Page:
By: Rania Watts
Did you know that not only do we carry our lives on our feet, but that there are nerve endings in our hands and feet which connect throughout the convoluted map of our mysterious bodies.
Imagine if someone said to you that a headache can be eased by massaging pressure points on your hands – more specifically the LI-4 Pressure Point (known as Hegu), which “is located between the base of your thumb and index finger. Doing acupressure on this point is supposed to relieve pain and headaches.”
The instructions are as follows “Find pressure point LI-4 by placing your thumb in the space between the base of your thumb and index finger. Press down on this point for 5 minutes. Move your thumb in a circle while applying pressure. Be firm, but don’t press so hard that it hurts. Repeat the process on your other hand. You can do acupressure several times a day, or as often as needed for your symptoms to go away.”
I know, it sounds somewhat strange that massaging pressure points on your hands has the capacity to alleviate a headache but it works and is even used as emergency treatment in ambulances.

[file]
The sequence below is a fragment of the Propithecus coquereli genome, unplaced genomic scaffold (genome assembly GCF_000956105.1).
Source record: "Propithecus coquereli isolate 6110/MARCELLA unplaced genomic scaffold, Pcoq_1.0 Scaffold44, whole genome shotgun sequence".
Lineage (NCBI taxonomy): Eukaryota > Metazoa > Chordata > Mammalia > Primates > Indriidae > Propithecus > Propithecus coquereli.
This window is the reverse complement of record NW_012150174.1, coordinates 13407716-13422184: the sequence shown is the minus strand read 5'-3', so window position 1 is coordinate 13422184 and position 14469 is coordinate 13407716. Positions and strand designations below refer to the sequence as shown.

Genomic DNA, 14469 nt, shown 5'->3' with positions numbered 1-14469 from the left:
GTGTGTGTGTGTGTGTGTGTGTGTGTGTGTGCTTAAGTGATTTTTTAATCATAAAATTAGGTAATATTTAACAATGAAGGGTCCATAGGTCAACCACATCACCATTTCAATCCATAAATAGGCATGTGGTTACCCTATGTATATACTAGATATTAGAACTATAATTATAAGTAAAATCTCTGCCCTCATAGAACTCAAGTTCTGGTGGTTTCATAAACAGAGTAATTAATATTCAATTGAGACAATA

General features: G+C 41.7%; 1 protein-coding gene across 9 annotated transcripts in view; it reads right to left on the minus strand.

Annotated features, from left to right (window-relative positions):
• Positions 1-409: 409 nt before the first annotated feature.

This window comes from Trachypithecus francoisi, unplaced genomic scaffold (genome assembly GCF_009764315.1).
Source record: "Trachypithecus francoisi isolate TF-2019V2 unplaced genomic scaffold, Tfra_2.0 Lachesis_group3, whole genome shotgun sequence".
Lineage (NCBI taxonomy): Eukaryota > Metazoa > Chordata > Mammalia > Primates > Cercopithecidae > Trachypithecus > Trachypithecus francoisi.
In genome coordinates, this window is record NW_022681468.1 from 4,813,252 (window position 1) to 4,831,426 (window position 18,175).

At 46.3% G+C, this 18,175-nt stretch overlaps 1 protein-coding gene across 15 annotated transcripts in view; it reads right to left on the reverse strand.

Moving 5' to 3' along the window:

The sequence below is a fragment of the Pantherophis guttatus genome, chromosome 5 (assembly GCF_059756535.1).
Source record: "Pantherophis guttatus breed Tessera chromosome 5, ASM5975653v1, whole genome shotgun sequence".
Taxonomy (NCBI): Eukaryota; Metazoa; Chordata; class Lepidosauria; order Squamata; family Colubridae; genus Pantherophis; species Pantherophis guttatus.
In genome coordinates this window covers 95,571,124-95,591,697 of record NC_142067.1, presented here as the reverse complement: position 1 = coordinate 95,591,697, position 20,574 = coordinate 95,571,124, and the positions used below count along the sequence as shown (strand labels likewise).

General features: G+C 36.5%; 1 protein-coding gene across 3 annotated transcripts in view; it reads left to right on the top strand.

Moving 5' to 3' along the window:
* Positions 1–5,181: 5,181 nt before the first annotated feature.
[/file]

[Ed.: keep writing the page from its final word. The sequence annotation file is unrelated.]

In my younger years, I wanted to study massage therapy and learned all about various techniques of how applied pressure on hands and feet can genuinely reduce pain.If anything I am now more aware that one doesn’t need to pop a pill every time one has an ailment. There are other effective natural methods such as this.
In biology we are taught about all of the nerve endings humans have on the bottom of their feet and palms of their hands which, upon reflection, is actually a lot for parts of the body that do not take up a huge amount of space. It’s amazing how something so small has the capacity to hold every aspect of a human body, and not even be appreciated for it.
Any personal opinions expressed in this blog solely belong to the author Rania Watts and not the Practitioner advertised in this website or social media.
The content above is not intended to be a substitute for professional medical advice, diagnosis, or treatment, and does not constitute medical or other professional advice.
Memorial Sloan Kettering Cancer Centre https://www.mskcc.org/cancer-care/patient-education/acupressure-pain-and-headaches